Despite having largely lost his Calvinist religion by the time he reached adulthood, the 19th-century Scottish satirist Thomas Carlyle famously noted that the idea of "calling" was all pervasive in broader society.
"The latest gospel in this world is, 'Know thy work and do it,"' Caryle said.
When we consider the idea of "calling," most of us think of ordained ministry. Pastors, priests, rabbis, imams and clerics of all traditions are supposed to have heard and heeded a divine "call" that leads them into a life of religious service.
Still, religious leaders from Martin Luther to the founder of Opus Dei, St. Jose Maria Escriva, have insisted that we all have a sacred calling, whether it leads us to don a clerical collar, a hard hat or tap shoes in the service of the Divine.
This idea of a universal calling is perhaps best articulated by a line from the film "Evan Almighty," when a freshman congressman (Steve Carell) named Evan is asked why God (Morgan Freeman) "chose" him to forsake his duties and build an ark in his backyard.
"(God) chose all of us," Evan answers.
It is precisely this take on calling that filmmakers explore in the stellar new documentary film The Calling, which airs nationally on PBS stations Dec. 20-21.
The Calling follows seven emerging religious leaders as they embark on their journeys as pastors, preachers, priests, chaplains, imams and rabbis.
The Calling does not limit its exploration of "calling" to explicitly religious endeavors. In 220 minutes, the filmmakers paint beautifully articulate and intimately nuanced portraits of what a modern life of faith looks like, inside and out of the pulpit.
Last week, I had the honor of getting to know the five men and two women profiled in The Calling when they all gathered for the first time in person for an event in Chicago.
They are: Bilal, an African-American convert from Pentecostalism who serves as a Muslim prison chaplain in Connecticut; Shmuly, a charismatic young man raised in a secular Jewish/Christian home who embraced Orthodox Judaism in his early 20s and subsequently entered an Orthodox yeshivah; Steven, a Mexican-American born and bred in San Antonio who is now a Roman Catholic priest; Yerachmiel, a cradle Orthodox Jew and recently ordained rabbi serving his first congregation; Jeneen, an African-American single mother and freshly ordained minister in the African Methodist Episcopal Church searching for her first "call" to the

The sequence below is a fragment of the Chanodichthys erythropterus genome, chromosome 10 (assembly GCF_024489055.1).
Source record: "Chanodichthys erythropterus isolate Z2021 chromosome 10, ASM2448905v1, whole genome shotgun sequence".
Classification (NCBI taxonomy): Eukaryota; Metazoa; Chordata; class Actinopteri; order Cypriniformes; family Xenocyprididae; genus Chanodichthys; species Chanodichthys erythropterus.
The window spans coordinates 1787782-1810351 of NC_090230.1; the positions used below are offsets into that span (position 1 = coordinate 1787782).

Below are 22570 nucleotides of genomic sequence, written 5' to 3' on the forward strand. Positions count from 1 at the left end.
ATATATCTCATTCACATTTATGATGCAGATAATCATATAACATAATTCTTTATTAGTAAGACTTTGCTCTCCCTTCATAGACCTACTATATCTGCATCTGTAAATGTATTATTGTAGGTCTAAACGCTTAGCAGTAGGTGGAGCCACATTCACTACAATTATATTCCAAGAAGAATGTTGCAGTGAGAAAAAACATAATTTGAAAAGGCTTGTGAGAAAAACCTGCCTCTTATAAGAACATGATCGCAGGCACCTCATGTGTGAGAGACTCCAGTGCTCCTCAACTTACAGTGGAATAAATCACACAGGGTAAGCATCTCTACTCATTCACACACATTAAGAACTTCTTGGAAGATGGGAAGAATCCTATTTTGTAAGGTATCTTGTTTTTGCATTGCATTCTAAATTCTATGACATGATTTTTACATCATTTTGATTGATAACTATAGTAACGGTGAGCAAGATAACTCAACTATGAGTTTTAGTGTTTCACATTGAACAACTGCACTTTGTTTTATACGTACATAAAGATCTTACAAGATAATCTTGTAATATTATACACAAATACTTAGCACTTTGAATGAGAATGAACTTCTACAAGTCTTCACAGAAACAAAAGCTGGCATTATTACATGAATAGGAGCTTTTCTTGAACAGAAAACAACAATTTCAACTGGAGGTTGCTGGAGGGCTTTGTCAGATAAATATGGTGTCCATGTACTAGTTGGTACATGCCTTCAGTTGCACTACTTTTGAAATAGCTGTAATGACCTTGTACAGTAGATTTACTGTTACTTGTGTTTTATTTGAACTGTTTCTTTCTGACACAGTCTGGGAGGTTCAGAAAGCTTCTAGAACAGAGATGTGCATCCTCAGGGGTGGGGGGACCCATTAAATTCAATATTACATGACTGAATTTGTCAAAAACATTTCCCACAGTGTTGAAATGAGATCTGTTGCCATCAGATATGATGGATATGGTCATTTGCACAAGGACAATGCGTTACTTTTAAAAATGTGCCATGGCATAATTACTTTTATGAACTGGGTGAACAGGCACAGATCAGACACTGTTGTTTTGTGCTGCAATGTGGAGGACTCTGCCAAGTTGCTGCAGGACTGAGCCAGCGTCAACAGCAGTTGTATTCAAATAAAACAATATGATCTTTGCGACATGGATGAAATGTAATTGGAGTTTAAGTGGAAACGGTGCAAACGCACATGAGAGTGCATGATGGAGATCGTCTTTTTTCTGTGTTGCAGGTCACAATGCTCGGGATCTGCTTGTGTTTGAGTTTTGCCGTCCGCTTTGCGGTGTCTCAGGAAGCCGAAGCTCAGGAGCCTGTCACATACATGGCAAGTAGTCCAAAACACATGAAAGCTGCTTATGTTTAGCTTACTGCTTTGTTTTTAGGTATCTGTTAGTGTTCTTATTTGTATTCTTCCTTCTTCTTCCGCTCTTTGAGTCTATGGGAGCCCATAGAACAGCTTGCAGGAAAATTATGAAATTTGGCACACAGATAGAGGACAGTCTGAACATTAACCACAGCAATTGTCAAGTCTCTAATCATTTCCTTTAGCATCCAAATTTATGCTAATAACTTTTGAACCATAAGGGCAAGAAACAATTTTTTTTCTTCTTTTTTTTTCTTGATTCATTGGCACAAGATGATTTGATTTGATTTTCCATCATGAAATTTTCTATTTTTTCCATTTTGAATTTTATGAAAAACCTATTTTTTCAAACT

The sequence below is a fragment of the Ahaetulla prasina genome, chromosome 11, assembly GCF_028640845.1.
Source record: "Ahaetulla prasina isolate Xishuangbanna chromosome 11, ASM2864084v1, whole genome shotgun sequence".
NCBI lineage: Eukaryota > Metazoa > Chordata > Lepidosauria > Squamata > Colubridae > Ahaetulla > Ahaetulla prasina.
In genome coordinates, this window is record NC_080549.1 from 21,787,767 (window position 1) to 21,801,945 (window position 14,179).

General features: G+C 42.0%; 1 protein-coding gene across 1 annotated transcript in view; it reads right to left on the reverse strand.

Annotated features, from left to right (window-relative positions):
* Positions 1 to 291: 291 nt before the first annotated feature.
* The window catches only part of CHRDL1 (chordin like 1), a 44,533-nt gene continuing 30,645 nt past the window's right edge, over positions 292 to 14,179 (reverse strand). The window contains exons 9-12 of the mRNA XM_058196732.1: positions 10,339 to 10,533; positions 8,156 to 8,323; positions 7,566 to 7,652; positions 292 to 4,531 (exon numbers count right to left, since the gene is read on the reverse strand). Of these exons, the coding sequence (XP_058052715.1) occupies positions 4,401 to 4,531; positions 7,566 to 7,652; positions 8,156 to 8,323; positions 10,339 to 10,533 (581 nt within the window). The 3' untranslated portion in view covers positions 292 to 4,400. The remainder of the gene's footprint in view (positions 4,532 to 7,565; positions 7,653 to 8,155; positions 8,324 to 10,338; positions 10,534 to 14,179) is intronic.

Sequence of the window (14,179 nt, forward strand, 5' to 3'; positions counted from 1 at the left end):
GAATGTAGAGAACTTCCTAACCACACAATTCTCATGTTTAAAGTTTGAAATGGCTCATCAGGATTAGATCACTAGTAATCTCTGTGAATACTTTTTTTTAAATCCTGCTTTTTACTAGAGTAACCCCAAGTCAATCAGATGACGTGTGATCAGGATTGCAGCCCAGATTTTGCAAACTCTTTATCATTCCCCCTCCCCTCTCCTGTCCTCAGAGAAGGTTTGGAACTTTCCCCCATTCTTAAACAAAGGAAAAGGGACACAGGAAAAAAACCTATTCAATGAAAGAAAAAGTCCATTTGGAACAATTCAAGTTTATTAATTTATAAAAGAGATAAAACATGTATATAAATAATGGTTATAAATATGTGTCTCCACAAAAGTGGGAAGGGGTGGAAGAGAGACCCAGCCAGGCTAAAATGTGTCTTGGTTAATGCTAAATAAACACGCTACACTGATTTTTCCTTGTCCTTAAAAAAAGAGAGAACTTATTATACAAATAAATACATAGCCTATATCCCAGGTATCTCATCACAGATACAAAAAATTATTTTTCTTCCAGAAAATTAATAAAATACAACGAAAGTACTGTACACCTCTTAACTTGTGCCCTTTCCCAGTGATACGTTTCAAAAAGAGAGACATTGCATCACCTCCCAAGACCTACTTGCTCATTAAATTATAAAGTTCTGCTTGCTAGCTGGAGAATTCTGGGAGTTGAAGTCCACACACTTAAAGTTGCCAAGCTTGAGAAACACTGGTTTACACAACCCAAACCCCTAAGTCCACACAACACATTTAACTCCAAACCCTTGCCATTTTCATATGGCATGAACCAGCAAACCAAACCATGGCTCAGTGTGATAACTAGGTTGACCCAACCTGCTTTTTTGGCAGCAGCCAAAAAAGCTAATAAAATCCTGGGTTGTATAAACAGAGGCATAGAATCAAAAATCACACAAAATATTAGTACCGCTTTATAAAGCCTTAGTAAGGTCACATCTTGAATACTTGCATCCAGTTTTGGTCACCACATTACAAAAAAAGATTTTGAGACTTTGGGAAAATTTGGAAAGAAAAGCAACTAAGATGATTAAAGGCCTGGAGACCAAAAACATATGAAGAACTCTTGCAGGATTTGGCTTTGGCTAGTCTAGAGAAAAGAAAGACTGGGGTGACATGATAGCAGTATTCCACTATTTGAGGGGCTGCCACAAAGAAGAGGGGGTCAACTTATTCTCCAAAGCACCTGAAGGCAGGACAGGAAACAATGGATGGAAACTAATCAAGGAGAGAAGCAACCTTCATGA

pastorate; Tahera, a young Muslim woman studying at Hartford Seminary to become a university chaplain as she plans her wedding; and Rob, a new father who struggles to balance his work as a Protestant minister in Los Angeles with his passion for rap music and his obligations as chieftain in his native Samoa.
After spending a day with the subjects of the film, I was most struck by how much they had in common, despite their vast cultural and theological differences: Each has an abiding love for God and a desire to help others encounter the Divine in a meaningful way.
While their paths to religious vocation are as varied as their personalities and personal histories, their spiritual orientation is the same. They crane their necks and cup their ears to discern their call -- whatever turns it may take.
Each of the seven faces obstacles -- cultural, institutional, familial and of their own hearts and minds -- in heeding their calls. Time and again they confront questions and doubts, both external and internal.
Their journeys take surprising turns (as, sometimes, the call changes and evolves over time.) To a person, their soul explorations are fascinating -- never taking turns into the trite or what we've come to expect in typical one-dimensional depictions of "religious" folks.
The filmmakers have a wonderfully fresh and tender eye for stories (and people) of faith. The subjects of The Calling are portrayed as honest, vulnerable, funny, compelling, sometimes maddening and unfailingly authentic.
Whether you are a person of faith, a skeptic or a seeker -- of religion, the Divine or your purpose in life -- The Calling will have something profound and perhaps transformational to say.
As a compendium to the documentary, the filmmakers have launched a website, What's Your Calling, to continue the conversation. They cast a wide net to include people with callings as disparate as musicians and writers, entrepreneurs and activists, Thai boxers and tattoo artists.
No matter what it sounds like, we all have a calling. Those with ears to hear will find it, so listen carefully.
So, what's your calling?